An Interview for the World Summit on Information Society (WSIS) Newsletter #2 [PDF File 582KB]
Published in July 2002

The multi-stakeholder approach of the DOT Force
-- a view from an NGO/NPO (Not-for-Profit Organization) participant

“I think the DOT Force experience is extremely valuable for the WSIS process,” said Izumi Aizu, Principal of Asia Network Research (ANR) and participant at the DOT Force meeting in Calgary, May 5-7, 2002.
“At first, people were a little skeptical about the multi-stakeholder approach (government + private sector + NGOs) and the ability of representatives from developing countries and international organizations to work together.

“In essence, they spoke different languages and it was difficult to figure out exactly what they meant, hence it was difficult to understand each other. However, as we discussed the issues and drafted the action plans through several challenging rounds of collaboration, it became clear that this new and unique approach (at least in the G8 context) was proving valuable and productive. In fact, this multi-stakeholder approach was the reason we were able to produce quality recommendations from what was really a small, lightly resourced and hurried process.

According to Mr. Aizu, there was strong agreement among all DOT Force members that one of the real successes of the process, and a pleasant surprise, was that all parties worked as part of a team.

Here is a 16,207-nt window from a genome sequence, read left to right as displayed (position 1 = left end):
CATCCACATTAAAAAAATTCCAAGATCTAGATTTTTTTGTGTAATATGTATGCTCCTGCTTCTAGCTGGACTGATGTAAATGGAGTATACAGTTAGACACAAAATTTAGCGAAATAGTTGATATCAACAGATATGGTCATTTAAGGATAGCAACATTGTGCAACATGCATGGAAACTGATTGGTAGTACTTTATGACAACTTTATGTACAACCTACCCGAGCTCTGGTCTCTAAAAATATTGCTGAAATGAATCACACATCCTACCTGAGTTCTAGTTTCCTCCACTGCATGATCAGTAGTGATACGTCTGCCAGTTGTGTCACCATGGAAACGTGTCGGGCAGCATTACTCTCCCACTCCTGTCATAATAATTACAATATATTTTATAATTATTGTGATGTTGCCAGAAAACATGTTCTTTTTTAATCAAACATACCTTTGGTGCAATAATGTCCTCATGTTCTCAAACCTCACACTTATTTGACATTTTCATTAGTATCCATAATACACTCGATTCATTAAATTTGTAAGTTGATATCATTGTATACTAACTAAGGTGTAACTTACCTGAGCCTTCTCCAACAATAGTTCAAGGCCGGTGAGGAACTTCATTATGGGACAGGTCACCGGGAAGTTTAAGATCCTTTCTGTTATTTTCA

“NGOs were able to participate as equals and brought a diverse set of views, skills and experiences. In particular they were looked to for their knowledge of the Internet and use of ICTs. NGOs seemed to have been able to consult more widely among their peers in their own countries and regions, as well as in the developing countries, than other stakeholders. This diversity and breadth of knowledge was valuable in forming the DOT Force report and in identifying action areas. The importance of the nongovernmental role in the DOT Force process was also clearly illustrated in the way NGOs were asked to take the lead in chairing or co-chairing many of the implementation actions over the past year.

For Izumi Aizu, the multi-stakeholder approach was also one of the most important outcomes of the DOT Force process, a fact that was confirmed at the Calgary meeting.
At Calgary, the consensus was made to maintain and develop, if possible, the momentum of this team spirit and synergy into implementing future ICT projects. It was also agreed that the implementation teams continue to network amongst each other, an activity that can work with the UN ICT Task Force as well as with WSIS.

Izumi Aizu, Principal, Asia Network Research Inc.

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